OA

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An Arrowman's Profile - Desegregation of OA

Dr. David Briscoe grew up in Mars Hill, North Carolina, a small agrarian community 18 miles north of Asheville. He joined the Boy Scouts in 1965, earned Eagle Scout in 1968, and became a member of Tsali Lodge 134 in 1968. He was the first African American inductee and Vigil Honor member in that lodge which had existed for thirty years, at a time where segregation still dominated the South. He received Brotherhood in 1969, and the Vigil Honor in 1973. What follows is Dr. Briscoe’s Scout story as told in own words.

Fifth National OA Secretary

In the fall of 1968 Martin Mockford stepped down from the position of National Secretary of the Order of the Arrow. Mockford had served for nearly 10 years in the position, longer than any previous secretary. Mockford was moving on to become Deputy Regional Scout Executive in Dallas, Texas.

National Standard Lodge Created

In 1957 the lodge re-charter process and forms were changed from an information device to a “policy compliance” agreement.

Questions regarding ceremonies, membership, administration, rules, adults, and funds were incorporated, requiring a “yes” or “no” answer, thus establishing the first “standards” for lodges. In 1960, a total of 16 questions were developed as part of a lodge training effort. These questions were listed for “appraising the operation of an Order of the Arrow lodge” and became the first formal set of standards provided to lodges.

Onward Arrowman Plan II

Based on the success of the Onward Arrowmen Plan implemented in 1965, an Onward Arrowmen Plan II was announced at the 1967 National Conference. It included a two-year focus by the Order in four main areas: a Personal Challenge, a Lodge Challenge, an Area Conference Challenge and a National Challenge.

As presented in the winter 1968 national bulletin, it read as follows:

   ONWARD ARROWMEN PLAN II

   With hearts and wills united, let us strive to meet these challenges:

Red Arrow Award

The Red Arrow award was created in 1967 to recognize individuals who are not members of the Order of the Arrow, for outstanding service to the Order. In many ways this award is the OA’s equivalent award to the Distinguished Service Award (DSA) for Arrowmen, except it is the award for non-OA members only. This attractive award has varied in design over the years. The award currently is a red arrow and medallion superimposed on an engraved plaque. A miniature charm for civilian wear is also available. The Red Arrow Award can only be awarded by action of the National Order of the Arrow Committee. Recommendations by nomination form are sent to the National OA Director.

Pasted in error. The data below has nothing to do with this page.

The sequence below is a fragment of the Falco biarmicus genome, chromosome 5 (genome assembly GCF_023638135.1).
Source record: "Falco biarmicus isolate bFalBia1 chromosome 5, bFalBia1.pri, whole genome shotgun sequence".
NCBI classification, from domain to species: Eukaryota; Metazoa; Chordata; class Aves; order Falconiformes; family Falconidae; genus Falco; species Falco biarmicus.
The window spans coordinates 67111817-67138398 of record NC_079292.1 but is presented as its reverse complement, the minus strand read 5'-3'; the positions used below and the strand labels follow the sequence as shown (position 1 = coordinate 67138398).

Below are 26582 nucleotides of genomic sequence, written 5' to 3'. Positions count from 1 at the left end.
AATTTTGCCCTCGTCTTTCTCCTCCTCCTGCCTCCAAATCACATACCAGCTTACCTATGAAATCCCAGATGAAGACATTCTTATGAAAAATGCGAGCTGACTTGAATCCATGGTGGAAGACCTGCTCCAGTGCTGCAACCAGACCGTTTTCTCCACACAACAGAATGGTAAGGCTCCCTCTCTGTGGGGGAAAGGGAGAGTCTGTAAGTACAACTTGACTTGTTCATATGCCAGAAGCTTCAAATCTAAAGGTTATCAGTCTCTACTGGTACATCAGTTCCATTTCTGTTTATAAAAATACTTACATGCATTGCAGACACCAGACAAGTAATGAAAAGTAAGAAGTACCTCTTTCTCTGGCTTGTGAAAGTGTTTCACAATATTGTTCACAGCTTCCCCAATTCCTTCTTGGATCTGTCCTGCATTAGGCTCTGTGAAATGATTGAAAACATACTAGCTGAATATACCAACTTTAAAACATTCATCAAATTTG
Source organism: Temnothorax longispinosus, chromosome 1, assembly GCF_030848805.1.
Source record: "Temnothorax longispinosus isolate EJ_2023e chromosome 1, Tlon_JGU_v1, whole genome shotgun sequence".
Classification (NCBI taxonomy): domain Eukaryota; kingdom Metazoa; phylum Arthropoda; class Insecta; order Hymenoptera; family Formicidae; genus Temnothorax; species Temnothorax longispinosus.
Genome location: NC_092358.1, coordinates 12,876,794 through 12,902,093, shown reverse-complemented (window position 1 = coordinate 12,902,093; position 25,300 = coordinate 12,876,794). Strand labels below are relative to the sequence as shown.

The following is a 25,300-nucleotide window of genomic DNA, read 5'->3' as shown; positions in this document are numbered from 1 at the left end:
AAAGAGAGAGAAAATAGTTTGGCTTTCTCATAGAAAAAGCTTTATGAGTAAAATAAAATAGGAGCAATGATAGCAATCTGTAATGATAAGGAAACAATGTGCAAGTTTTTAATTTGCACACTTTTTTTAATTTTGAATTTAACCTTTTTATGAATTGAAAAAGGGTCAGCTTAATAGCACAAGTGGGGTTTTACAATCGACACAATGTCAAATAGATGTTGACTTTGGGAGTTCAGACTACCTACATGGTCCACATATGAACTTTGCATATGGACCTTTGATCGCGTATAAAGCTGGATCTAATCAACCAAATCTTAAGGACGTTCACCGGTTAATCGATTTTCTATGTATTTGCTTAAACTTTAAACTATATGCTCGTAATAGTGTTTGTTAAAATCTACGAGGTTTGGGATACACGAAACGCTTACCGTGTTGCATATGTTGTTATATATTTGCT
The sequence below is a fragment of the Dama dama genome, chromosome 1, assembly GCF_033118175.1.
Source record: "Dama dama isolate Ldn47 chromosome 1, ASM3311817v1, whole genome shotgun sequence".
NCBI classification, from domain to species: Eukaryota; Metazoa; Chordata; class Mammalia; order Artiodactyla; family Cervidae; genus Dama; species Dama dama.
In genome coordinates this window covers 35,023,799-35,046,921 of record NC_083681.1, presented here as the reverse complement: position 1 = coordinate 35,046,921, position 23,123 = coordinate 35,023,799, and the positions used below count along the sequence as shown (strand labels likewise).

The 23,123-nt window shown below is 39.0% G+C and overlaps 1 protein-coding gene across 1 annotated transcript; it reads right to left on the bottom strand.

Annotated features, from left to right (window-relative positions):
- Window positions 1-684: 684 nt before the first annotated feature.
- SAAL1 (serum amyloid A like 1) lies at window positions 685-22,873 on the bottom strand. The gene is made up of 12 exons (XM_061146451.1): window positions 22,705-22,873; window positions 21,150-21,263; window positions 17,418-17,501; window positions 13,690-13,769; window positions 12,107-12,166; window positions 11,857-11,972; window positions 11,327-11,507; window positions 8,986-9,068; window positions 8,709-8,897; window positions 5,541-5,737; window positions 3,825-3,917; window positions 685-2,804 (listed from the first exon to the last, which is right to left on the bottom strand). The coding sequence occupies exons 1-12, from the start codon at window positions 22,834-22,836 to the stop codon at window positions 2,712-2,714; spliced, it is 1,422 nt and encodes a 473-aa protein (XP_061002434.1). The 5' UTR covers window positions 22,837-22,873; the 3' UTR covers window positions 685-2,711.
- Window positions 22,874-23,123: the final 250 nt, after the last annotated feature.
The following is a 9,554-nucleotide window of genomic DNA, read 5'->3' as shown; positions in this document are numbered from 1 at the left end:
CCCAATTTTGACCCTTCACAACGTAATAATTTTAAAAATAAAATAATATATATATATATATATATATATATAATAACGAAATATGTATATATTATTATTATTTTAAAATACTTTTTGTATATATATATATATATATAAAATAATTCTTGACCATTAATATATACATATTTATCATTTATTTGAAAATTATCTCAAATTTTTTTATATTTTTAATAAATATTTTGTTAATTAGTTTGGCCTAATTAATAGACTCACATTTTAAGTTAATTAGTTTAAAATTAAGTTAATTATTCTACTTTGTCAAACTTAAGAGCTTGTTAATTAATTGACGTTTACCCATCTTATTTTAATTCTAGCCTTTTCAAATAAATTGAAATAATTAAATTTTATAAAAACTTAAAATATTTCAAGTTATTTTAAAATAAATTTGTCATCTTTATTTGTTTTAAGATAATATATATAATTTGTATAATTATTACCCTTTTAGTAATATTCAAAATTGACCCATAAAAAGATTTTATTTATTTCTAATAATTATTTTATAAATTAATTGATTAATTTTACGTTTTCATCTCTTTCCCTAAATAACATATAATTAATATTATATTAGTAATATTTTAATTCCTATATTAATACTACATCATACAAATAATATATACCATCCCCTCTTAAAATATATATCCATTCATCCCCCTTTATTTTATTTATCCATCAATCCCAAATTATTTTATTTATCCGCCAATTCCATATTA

1967 DSA Recipients

The Distinguished Service Award (DSA) is presented to those Arrowmen who have rendered distinguished and outstanding service to the Order on a sectional, regional, or national basis. The following were presented the DSA at the 1967 National Order of the Arrow Conference - Alma D. Banks, Harold W. "Hal" Cairney, William R. Clary, Judson "Jud" Compton, Michael S. Costello, Roger J. Frey, John R. Miltner, Bruce A. Moore, Walter W. Nappa, James J. Petro, Robert H. Schley, William E. Slesnick, Harris M. Tanner, Gary A. Waldorf and Arthur B.

NOAC 1967

Building on the great success of the 1965 NOAC, 4,148 delegates traveled to the University of Nebraska, Lincoln. Over 400 different lodges had a contingent. The Conference theme "With Hearts and Wills United" also built on the 1965 theme. They both came from the same stanza of the Ordeal ceremony:

We who bear the obligation

Of the Order of the Arrow

Mindful of our high tradition

Ponder that which is our purpose

Pledge ourselves to cheerful service

With the guidance of our Maker

We with hearts and wills united

Pledge to serve His holy purpose.

1967 World Jamboree in USA

The 1967 XII World Jamboree was hosted by the Boy Scouts of America and was held at Farragut State Park, Idaho, from August 1 to 9, the 60th anniversary of Baden-Powell’s experimental Boy Scout Camp on Brownsea Island.

A total of 12,011 Scouts participated in the Jamboree representing 105 countries. The BSA host country allotment was limited to 4,282 Scouts.1967 Lodge 311 host flap

NOAC 1969

The OA returned back to Indiana University for a sixth time to hold the 54th Anniversary National Conference (what we now call a NOAC). While the term “Conference” had replaced “Meeting” for a number of years, the 1969 Conference patch was the first to actually say “Conference” on it. The Conference theme chosen by the National Planning Committee was “Pathways to Service”. A record 4,421 Arrowmen attended the Conference. The national meetings were still growing in size.

First OA Jacket Patch Issued

Prior to 1967 the Order of the Arrow did not have a jacket patch. In fact, they really did not have a logo. They had of course used American Indian themes, but there was no standardized design. That all changed with the introduction of the first jacket patch featuring a multicolored American Indian chieftain. The design had been introduced circa 1961 and was used extensively starting at the 1961 NOAC.  The design is attributed to Martin Mockford.  The jacket patch was an immediate hit and became iconic in Scouting.

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